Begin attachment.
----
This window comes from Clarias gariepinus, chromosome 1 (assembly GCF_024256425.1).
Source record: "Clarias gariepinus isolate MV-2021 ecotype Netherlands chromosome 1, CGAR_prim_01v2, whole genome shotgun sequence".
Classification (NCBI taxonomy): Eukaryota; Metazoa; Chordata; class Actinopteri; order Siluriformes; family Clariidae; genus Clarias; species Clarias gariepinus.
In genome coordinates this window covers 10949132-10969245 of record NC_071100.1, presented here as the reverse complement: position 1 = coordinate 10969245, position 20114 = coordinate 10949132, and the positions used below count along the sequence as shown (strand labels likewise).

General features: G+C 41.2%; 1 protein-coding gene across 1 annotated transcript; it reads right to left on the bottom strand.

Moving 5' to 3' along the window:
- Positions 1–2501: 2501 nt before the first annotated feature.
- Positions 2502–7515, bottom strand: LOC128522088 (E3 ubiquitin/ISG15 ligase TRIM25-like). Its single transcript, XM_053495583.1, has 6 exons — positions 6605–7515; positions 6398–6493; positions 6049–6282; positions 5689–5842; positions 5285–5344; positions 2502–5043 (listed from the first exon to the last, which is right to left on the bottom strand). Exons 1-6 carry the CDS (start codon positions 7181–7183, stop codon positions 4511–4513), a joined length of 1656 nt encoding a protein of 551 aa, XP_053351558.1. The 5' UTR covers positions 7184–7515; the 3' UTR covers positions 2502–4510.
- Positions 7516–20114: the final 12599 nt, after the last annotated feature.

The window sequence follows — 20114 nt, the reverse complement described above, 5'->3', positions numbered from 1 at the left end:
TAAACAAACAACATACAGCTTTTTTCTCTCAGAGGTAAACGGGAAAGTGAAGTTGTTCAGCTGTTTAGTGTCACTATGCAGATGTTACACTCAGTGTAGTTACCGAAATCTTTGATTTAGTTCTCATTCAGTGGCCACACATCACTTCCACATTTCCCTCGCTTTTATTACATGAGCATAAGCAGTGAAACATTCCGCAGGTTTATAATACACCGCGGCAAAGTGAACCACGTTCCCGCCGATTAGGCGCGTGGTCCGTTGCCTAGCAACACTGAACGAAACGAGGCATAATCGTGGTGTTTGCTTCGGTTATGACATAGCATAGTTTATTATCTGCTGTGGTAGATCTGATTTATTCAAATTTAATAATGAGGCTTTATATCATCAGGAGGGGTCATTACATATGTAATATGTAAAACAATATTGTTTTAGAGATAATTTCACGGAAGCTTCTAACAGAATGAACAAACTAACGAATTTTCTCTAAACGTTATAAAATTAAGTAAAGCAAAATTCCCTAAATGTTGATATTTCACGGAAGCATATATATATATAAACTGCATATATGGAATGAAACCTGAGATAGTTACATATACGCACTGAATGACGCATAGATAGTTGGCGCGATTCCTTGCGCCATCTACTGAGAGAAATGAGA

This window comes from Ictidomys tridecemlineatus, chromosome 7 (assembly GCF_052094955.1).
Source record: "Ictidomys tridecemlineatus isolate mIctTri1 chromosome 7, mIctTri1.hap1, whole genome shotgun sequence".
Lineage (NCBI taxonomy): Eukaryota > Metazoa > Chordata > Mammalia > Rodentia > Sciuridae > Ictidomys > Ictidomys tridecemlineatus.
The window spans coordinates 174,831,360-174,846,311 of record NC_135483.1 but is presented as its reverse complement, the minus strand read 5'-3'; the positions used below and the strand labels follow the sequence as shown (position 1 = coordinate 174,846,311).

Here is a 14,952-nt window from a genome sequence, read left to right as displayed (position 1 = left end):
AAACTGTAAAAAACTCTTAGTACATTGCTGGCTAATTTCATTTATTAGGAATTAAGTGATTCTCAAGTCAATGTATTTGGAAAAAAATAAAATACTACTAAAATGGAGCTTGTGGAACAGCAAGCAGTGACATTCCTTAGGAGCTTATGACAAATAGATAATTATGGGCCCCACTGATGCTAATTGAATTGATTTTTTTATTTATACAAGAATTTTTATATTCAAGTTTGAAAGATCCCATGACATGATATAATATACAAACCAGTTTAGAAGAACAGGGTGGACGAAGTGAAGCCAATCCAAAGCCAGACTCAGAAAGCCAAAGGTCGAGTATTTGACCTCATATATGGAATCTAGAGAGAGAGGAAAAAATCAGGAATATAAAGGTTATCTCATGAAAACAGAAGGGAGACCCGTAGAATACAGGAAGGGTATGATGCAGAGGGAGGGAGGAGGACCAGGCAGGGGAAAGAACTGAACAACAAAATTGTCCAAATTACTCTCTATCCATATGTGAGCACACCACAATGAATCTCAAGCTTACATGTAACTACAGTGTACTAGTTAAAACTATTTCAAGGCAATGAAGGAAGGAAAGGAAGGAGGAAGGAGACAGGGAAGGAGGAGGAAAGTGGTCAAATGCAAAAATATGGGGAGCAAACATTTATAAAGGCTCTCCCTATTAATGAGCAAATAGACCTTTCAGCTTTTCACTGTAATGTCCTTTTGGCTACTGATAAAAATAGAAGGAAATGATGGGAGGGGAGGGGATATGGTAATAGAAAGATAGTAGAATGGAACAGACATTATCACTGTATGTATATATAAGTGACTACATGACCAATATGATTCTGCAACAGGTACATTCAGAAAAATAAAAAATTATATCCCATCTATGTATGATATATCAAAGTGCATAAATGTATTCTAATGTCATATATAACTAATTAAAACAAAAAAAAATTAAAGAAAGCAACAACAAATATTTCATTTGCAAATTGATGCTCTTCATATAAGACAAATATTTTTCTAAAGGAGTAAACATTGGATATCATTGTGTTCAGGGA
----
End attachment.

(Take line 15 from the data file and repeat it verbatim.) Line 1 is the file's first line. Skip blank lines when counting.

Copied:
The window spans coordinates 174,831,360-174,846,311 of record NC_135483.1 but is presented as its reverse complement, the minus strand read 5'-3'; the positions used below and the strand labels follow the sequence as shown (position 1 = coordinate 174,846,311).